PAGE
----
Friday, June 20, 2008

Pennies for Votes

For many, many years, in elementary and middle schools across the south and perhaps other regions in the nation as well, at a certain time each year, the student body would perhaps `nominate' several young boys and girls to be Mr and Miss `small town' (or whatever the name) of that particular school may be.

But, this contest would not be based purely on popularity, being a good citizen or high academic achievement per se, but instead, by the number of pennies that each student was able to raise since each penny counted as one vote.

After the votes, no, actually, the pennies were tallied the winners would be crowned, perhaps photographed for the yearbook, maybe even ride on a float in a local parade and then carry the largely insignificant title throughout the rest of the year.

After execution of this widely accepted practice by which these schools would raise much needed funds for things like chalk, art paper, kick balls or other necessities utilized for richer educational experiences in the classroom there was an unfortunate fact that remained embedded in the minds of the millions who witnessed or lived through it.

The children who took the title Mr and Miss local school, was in fact the student who in the end, turned in the fattest check to the powers that be at that school, a check that was often written by a wealthy parent.

In the end, the contest was not about merit or popularity but wealth although perhaps in rare cases, childlike money raising prowess. Still, for millions of children, it instilled or perhaps at least reinforced the bitter pill that money equals title, perhaps too power.

What often got lost in the drama of those contests that appears to have rewarded those children who had wealthier parents, was the cold hard fact that the schools who conducted them, often operated under umbrella school systems that under-funded them, a greater system that in many states bore the stench of inequity from district to district that left individual schools in desperate need of cash to operate fully.

It was a greater reality that was complained about, but many parents and others felt powerless to change.

Interestingly, many of our most treasured rights, the very fundament(s) of what we cherish as a free democracy are tainted by similar flaws.

While there is no doubt that Barack Obama did in fact go back on his word when he announced that he would opt-out of the public financing system, irking many, both Republican and Democrat along with those who would like to extinguish the flames of influence that large moneyed private donations, be it corporate donors who bundle, be it lobbying interests who disguise donations through other methods, be it even individuals who accept the fact that in order to win an election in these free and open United States they must contribute dollars to help their choice win votes, the facts in today's electioneering process are what they are.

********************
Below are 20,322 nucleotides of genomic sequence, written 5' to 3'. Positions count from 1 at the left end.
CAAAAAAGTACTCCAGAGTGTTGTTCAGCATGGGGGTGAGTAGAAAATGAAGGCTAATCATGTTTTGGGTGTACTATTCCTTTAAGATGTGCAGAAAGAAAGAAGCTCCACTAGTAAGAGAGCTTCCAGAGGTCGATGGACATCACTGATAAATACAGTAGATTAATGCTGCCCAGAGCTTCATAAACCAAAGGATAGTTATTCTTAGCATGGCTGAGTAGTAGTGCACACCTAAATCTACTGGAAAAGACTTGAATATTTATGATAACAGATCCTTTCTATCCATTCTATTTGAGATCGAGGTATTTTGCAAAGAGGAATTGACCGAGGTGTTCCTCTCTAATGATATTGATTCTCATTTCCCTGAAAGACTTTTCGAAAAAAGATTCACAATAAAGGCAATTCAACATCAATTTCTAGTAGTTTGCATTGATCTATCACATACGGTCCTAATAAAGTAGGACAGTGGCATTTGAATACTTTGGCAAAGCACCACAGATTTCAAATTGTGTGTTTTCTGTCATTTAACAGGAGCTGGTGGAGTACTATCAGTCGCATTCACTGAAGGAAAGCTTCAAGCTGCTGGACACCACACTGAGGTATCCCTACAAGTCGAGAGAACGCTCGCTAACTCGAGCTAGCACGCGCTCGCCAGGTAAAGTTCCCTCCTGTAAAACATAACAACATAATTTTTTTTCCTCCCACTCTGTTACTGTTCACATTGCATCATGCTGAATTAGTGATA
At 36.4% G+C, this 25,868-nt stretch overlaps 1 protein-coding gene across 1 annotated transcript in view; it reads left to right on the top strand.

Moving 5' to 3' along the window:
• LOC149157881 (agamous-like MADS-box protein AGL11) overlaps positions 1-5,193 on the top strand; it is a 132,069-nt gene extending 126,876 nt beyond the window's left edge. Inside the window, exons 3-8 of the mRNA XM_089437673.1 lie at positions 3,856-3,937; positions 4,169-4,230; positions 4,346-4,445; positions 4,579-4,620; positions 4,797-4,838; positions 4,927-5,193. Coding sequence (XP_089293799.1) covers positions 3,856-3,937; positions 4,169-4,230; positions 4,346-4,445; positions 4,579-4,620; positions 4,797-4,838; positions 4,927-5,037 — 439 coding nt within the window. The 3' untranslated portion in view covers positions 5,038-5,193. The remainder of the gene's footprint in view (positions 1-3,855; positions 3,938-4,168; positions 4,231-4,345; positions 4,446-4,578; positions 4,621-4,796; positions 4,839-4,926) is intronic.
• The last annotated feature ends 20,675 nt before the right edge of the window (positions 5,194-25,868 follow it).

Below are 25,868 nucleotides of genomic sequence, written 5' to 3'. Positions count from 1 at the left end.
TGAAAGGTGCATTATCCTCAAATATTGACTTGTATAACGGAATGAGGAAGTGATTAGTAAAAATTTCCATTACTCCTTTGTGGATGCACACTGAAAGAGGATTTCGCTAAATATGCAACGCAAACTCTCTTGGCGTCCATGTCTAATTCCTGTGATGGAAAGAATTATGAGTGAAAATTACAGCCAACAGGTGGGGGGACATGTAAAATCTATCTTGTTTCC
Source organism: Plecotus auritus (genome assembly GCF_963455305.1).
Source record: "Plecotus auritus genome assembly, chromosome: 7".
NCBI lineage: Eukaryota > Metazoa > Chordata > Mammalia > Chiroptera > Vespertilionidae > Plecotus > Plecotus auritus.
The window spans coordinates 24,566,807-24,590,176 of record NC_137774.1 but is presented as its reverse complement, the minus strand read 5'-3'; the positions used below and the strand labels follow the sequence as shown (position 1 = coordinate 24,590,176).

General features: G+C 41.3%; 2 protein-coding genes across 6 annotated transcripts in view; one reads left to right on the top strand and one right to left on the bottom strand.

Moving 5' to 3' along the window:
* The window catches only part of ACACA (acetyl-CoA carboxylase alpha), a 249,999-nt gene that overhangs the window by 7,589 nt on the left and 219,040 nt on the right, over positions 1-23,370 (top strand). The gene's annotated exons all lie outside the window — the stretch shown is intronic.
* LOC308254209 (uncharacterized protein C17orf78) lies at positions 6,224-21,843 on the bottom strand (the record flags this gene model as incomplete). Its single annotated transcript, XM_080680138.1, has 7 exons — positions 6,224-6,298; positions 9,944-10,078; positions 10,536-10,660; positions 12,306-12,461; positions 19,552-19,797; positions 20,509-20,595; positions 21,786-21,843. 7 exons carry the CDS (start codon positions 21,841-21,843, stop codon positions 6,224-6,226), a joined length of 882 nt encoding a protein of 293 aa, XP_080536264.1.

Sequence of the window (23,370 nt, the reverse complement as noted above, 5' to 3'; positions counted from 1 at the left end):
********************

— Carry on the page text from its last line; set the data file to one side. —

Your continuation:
The United States electoral system is broken.

It truly does not matter who is nominated or who chooses to enter a campaign for any office in this country because, in the end, that candidate must go out and raise vast amounts of dollars because in this nation, in the end, a dollar can be likened to a bullhorn by which to broadcast a message more effectively and thus win a vote.

Until we as a nation begin to aggressively address the fundamental flaws that money in politics has grown into over the past few years, we are only going to continue to witness the political pollution that money buys on an increasingly grand scale.

Yes, presumed Democratic nominee appears to many to have gone back on his word. But, the nominee from Chicago is only operating under an umbrella, a system that has relegated him to this unfortunate choice. It is his political reality and more importantly, it is ours. We as a nation have yet to raise our collective voices and demand change in the way we pick our leaders.

It's really not fair for critics to bombard the Barack Obama campaign machine with criticism or to express profound disappointment in the candidate for choosing to opt out of public financing. It is more appropriate that we express our displeasure with our system of electing our leaders.

What makes this all similar to the analogy of students who go out and raise pennies for the tile of Mr or Miss School?

Well, that's fairly obvious.

But, this is not just a `title' that Senator Obama and Senator Mc Cain are raising their coins for. It is in fact, the most powerful title in the world.

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